The Ultimate Backbend: How to Dropback to Wheel

No other yoga pose makes me feel more empowered and alive than a Dropback. What’s cool about it is it’s actually a transitional practice between two poses: Mountain and Wheel.

To make that transition fluidly requires a radical open-heartedness that teaches us how to face change with confidence and acceptance of the process. If we close down emotionally, mentally or physically, the whole experience collapses and becomes very uncomfortable and almost impossible.

Much like life, no?

Before You Start

To begin with we must be proficient at Urdhva Dhanurasana (Wheel) before we try this advanced entry into the pose. That means we need to be able to push up from the ground and hold the posture with straight arms for about a minute.

There’s more impact on the upper body when dropping back than when pushing up from the ground, so it’s best if we have no injuries or pain in our hands, wrists, elbows or shoulders.

If those boxes are checked and you’re ready to try a Dropback, here are a few key tips. (If you’re still scared, skip along to the bottom where I’ve laid out some intermediate steps to help you grow your confidence.)

Work Your Legs

Our legs are like the roots of a tree in this transition. They need to be strong, yet flexible, to handle the curve and movement created in the trunk as we drop back into Wheel pose.


  • Keep parallel feet to avoid crunching your low back.
  • Press down firmly into your feet to generate lift in your spine.
  • Move your whole pelvis forward over your toes, as ballast, when you begin to curl back deeper in the transition.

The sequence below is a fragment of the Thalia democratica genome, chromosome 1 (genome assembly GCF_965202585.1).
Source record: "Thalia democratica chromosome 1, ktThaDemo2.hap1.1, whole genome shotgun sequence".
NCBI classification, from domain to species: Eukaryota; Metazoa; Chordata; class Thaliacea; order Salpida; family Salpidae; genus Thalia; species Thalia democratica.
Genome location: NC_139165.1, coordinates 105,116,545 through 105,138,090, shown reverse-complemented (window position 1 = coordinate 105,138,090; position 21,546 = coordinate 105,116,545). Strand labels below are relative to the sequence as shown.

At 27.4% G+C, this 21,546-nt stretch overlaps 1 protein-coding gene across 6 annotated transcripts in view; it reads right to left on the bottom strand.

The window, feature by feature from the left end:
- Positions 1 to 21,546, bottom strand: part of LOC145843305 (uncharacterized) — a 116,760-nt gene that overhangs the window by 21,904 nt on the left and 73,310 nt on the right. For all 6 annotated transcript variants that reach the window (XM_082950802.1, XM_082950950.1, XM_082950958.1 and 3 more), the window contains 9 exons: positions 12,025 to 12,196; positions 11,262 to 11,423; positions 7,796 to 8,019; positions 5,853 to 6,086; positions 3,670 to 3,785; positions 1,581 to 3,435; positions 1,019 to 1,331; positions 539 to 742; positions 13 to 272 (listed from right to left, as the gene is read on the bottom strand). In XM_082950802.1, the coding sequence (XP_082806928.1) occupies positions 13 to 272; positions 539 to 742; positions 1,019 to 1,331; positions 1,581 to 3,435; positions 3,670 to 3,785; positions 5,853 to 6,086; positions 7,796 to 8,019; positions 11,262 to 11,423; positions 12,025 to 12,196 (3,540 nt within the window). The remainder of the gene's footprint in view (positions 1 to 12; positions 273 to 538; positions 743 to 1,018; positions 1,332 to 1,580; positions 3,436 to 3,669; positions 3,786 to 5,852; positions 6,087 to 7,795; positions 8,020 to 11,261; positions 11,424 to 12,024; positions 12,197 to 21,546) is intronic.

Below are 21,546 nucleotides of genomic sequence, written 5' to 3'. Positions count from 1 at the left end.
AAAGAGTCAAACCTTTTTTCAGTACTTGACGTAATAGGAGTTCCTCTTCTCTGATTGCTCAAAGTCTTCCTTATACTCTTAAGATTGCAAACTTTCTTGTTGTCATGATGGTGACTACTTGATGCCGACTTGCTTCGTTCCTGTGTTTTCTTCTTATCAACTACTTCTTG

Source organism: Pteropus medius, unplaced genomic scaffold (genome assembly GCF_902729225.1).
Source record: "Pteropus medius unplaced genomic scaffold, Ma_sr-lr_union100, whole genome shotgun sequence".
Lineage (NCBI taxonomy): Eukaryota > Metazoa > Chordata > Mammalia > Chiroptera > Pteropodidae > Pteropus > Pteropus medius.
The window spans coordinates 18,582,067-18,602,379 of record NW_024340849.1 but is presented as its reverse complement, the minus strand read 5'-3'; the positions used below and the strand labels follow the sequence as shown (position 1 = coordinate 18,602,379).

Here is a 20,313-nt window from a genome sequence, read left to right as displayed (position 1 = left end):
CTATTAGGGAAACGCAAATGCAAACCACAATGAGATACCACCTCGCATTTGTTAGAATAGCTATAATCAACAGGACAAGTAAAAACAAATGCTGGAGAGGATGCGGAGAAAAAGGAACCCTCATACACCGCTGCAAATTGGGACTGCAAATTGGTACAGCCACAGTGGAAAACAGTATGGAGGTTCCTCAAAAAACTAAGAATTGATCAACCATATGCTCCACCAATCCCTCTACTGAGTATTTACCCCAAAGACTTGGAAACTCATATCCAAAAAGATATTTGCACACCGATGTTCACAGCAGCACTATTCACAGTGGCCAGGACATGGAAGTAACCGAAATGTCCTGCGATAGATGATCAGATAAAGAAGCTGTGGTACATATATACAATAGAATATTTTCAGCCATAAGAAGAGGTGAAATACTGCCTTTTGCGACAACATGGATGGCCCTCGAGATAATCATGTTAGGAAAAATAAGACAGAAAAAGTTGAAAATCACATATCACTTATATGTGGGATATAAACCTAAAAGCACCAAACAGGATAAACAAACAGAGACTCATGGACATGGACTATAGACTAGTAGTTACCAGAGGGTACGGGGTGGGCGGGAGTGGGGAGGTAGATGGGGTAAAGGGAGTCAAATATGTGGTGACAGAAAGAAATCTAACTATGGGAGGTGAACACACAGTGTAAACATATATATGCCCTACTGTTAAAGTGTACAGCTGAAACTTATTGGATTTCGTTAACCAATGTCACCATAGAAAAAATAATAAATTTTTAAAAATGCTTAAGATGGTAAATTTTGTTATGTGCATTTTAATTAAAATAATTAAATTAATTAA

• As you curl back even farther, bend your knees to give more flexibility to your spine.
  • At the very end, unless you have quite flexible achilles, you’ll have to lift your heels as you reach for the ground. (see photo below)

Stay Courageously Open-Hearted

drop_back2_JTThis practice requires tremendous trust and confidence in ourselves. If we collapse in the chest — which happens when we’re afraid — our backs flatten. This not only makes the ground farther out of reach, it also means we feel heavier in the pose.

  • Lift your chest, press your head and shoulders back to begin the backbend in your upper back.
  • Imagine curling over a giant beach ball, or an oak wine barrel, so you create a curved, rather than flat spine.
  • Make your arms really active; spread your fingers, bend your elbows by your sides and push back with the head of your upper arm bones.
  • Squeeze your shoulder blades into your upper back to support the backbend and to lift your heart up.
  • Look for the ground; you need to see it before you reach out with your arms.

Intermediate Steps Towards Dropbacks 

I know this is a big step, and we aren’t all ready to take it. If that’s the case, try out these suggestions to help build experience, strength and chutzpah.

  • Practice curling back into Camel pose and then coming back up chest first, the whole time with elbows bent by your sides (as pictured above).
  • From Tadasana (Mountain pose), reach for a wall, instead of the ground, then walk your hands down the wall to the ground to finish the transition.
  • Push up into Urdhva Dhanurasana from the ground, then play with shifting your weight from feet to hands. This helps you loosen up and learn how to move in the pose with less fear and rigidity.
  • Ask your most trusted teacher for a spot while you learn.

Special thanks to Steve Cox for taking these effing amazing photos!